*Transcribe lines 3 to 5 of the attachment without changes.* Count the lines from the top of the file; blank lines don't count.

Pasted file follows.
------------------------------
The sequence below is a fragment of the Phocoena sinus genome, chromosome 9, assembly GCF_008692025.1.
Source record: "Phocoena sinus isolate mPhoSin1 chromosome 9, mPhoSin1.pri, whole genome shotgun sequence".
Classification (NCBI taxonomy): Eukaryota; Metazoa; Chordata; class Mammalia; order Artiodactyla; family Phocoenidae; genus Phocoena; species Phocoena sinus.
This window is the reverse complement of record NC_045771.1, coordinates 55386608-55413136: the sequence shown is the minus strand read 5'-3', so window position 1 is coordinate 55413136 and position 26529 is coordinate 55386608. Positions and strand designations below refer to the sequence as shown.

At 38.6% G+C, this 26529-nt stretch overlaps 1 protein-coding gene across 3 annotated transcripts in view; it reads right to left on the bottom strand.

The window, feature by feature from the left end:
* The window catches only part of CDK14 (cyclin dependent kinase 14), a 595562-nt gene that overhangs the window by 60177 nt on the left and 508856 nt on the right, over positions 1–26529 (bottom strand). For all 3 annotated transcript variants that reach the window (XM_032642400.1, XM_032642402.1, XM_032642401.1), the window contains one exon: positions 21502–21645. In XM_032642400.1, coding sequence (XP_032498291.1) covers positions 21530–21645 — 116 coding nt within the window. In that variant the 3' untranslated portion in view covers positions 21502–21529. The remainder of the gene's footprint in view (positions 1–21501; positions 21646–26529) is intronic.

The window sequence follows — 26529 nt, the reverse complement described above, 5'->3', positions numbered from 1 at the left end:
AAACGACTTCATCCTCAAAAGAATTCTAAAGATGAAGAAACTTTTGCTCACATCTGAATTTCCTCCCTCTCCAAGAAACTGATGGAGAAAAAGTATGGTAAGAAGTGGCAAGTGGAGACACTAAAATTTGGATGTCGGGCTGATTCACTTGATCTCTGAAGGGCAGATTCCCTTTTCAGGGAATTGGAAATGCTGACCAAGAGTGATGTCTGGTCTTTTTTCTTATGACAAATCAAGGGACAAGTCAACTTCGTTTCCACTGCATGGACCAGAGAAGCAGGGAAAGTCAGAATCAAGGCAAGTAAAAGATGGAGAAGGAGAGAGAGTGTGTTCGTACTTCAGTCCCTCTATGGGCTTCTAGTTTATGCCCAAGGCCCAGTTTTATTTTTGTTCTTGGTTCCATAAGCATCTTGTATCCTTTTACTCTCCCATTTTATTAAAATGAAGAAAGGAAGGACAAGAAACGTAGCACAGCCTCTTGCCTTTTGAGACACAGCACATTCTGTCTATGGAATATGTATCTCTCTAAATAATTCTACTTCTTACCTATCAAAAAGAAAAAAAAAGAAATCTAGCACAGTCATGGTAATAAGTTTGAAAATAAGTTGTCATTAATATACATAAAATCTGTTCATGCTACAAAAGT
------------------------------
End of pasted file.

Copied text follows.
Classification (NCBI taxonomy): Eukaryota; Metazoa; Chordata; class Mammalia; order Artiodactyla; family Phocoenidae; genus Phocoena; species Phocoena sinus.
This window is the reverse complement of record NC_045771.1, coordinates 55386608-55413136: the sequence shown is the minus strand read 5'-3', so window position 1 is coordinate 55413136 and position 26529 is coordinate 55386608. Positions and strand designations below refer to the sequence as shown.

At 38.6% G+C, this 26529-nt stretch overlaps 1 protein-coding gene across 3 annotated transcripts in view; it reads right to left on the bottom strand.